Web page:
Just about a week a go the sun shone briefly here in Wales so I decided to give The Fire Bike a wash. The day before, it hadn’t wanted to start because the battery was flat. I put this down to lack of use and charged the battery. On the day in question the bike started in the garage and I ran it back down the driveway ready to begin. I always start the bike first because it’s a tough push back up hill into the garage with a non-starter.
The bike was given a good clean and I dried it off as best I could. It was clouding over so it needed to go back inside but, of course, now it wouldn’t start. There was just that horrible clicking noise. I had to move both the bike and my car so that I could jump start it but, by the time I’d got the side panel off to get to the battery +ve terminal and had set up the leads it was raining. Not just raining but throwing it down in good Welsh fashion.
Once in the garage I ran the bike for a while to dry the engine off and set to drying the rest of the bike. It was at this point that I managed to burn the back of my hand on an exhaust header! I made a decent job of it too. I’m still nursing it although it looks like it is finally healing.
Having run the bike for a good while, it still wouldn’t restart. My CTEK battery charger indicated it was faulty and no longer able to hold a charge.
After doing some research I bought a Motobatt MBTX30UHD battery. The “HD” bit means it’s a black one. They’re usually bright yellow which isn’t a problem on the fire bike where the battery is hidden away but might be if I ever put it to use on Rhino where it would show.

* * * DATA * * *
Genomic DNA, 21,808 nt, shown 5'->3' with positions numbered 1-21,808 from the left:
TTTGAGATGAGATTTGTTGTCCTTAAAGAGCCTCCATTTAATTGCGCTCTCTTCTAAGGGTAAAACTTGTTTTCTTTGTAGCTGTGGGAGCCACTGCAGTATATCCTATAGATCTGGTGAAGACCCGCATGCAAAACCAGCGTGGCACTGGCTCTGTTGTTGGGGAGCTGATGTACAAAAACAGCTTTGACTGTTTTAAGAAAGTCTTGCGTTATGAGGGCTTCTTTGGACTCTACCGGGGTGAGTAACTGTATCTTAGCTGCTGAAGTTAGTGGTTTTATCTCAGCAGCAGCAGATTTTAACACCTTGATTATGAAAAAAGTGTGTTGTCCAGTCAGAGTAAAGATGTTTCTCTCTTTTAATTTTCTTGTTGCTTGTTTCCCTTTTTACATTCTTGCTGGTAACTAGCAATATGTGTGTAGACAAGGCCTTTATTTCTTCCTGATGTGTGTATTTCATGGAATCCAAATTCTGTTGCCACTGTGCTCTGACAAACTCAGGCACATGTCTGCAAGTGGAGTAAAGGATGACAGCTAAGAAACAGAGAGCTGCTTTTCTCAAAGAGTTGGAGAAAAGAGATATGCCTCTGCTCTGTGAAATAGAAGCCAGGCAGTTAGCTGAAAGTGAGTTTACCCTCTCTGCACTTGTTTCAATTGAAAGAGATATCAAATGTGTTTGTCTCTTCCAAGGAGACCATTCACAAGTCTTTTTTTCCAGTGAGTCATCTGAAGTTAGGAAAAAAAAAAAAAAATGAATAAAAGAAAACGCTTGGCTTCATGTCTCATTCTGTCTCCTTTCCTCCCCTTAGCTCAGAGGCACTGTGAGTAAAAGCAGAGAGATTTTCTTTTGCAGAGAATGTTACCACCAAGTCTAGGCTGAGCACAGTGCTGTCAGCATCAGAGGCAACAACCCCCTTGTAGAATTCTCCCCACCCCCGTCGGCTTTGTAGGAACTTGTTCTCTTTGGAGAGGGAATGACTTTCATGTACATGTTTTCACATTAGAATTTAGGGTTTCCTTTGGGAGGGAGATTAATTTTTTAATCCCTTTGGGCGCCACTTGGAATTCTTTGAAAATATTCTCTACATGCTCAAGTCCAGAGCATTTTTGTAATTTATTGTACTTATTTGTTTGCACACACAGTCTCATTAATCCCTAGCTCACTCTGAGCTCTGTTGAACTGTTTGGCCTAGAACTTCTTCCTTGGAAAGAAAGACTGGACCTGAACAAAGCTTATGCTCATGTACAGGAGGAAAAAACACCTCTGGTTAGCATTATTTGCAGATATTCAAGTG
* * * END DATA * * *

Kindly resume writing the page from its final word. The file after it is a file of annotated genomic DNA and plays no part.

It’s quite a bit smaller than what was fitted before but is just as strong, if not better.
The old battery was held in place by this large frame which is too big for the Motobatt.
As you can see, I have made another attempt at charging the old battery but it’s definitely “had it”.
The Motobatt is unusual in that it has four terminals; 2 +ve and 2 -ve. I decided to use diagonally opposite ones so that my home made battery clamp crosses over the two blanked off ones. It wasn’t absolutely necessary but was very handy. The clamp uses the “J-screws” from the original clamp with a piece of metal between them. The battery stands on an off-cut of the non-slip matting I use in my tool cabinet. It is very secure like this.
The plug hanging down at the front is a connection point for my battery charger. I’ve tied this to the speedo cable to keep it accessible but out of the way.
I used to reach it by taking the left hand panel off but this will be better as the wall socket for the charger is on the right when I park the bike.
All seems to be back to normal now. There are a few jobs to do on The Fire Bike but I’m itching to get Rhino up and running.